The first thing you notice at the WPC 2016 in Toronto is that even though there are more than 20,000 attendees, they managed to make it feel small and intimate. Much of that credit goes to the Dutch Microsoft team for managing the more than 450 Dutch attendees with an open and interesting agenda.
What has the WPC2016 brought us so far?
What did we see and, most importantly, what did we learn? As expected, Microsoft is pushing very much on their cloud strategy. While it is still mainly a technology-driven push, there is also a lot of focus on the issues around it. In my previous blog, I wrote about the changing business models. And it is indeed noticeable all around us. Even the traditional new models are changing.
Of course, it depends on who you talk to about this. For the more traditional monthly recurring service providers, there is a change ahead to make that switch from fixed monthly model to a subscription usage-based service solution. And what choice do they make next about how they will serve their customers?
Here, in North America almost everything revolves around self-service portals, which we have seen interesting examples of, by the way. I believe the North American consumer is better able to work with these portals than the European consumer. For the European consumer, this is still a step too far. The cloud is more of a thing between the end customer and his IT partner. It is based on trust and knowledge. End customers simply lack the knowledge and trust to order IT services through a portal. They would much rather do this through an IT partner (reseller, service provider, consultancy firm etc.).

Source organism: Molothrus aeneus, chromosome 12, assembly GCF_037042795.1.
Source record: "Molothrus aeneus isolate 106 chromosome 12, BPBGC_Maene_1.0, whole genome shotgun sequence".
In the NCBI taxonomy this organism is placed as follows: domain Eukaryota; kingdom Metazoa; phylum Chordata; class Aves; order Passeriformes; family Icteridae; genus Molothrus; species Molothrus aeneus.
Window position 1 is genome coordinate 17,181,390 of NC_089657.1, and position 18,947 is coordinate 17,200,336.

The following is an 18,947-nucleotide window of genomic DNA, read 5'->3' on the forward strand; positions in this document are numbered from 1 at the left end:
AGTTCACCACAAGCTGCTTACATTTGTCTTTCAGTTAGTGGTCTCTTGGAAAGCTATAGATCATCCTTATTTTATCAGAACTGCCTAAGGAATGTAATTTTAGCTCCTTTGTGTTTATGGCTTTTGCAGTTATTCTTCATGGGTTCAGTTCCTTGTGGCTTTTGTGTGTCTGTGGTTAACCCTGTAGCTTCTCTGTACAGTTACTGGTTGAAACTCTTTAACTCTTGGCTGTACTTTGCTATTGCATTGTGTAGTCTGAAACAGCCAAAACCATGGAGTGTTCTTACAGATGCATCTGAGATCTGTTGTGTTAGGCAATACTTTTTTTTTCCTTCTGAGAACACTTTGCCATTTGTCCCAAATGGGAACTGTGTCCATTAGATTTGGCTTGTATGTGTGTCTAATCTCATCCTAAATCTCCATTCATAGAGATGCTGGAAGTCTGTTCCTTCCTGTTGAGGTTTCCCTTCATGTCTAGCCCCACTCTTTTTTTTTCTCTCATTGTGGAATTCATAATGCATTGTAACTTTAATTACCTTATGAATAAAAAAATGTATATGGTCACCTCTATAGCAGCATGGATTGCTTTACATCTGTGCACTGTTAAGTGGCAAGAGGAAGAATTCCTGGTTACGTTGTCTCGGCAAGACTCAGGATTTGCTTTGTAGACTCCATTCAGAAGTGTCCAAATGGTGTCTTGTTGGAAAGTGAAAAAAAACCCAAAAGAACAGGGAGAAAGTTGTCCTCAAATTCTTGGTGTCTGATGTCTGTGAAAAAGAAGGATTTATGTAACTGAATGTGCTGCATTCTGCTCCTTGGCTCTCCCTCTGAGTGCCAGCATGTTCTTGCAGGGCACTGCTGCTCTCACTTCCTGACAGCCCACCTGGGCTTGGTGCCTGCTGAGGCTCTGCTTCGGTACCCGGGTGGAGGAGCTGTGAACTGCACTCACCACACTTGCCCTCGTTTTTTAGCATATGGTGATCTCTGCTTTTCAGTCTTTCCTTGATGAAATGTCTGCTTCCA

So cloud provisioning in Europe is still a process which lies with the service provider. The idea of providing the cloud in a fixed monthly model has to do with (lack of) trust but also with lack of knowledge and insight.
Creative in the cloud
So things need to change on the service providers' side. Yesterday, I had an interesting conversation about this: what type of employee should a service provider invest in? We came to the conclusion that there are 2 types to invest in. The data analyst, who keeps a daily eye on what is happening in cloud delivery. And product management & marketing. The position of cloud services needs to change. It can all be more creative. The technology is already there, now we need to work on the proposition and positioning.
Only two more days to go at the WPC 2016! I am already looking forward to the many discussions that are going to take place and the insights that will come from them.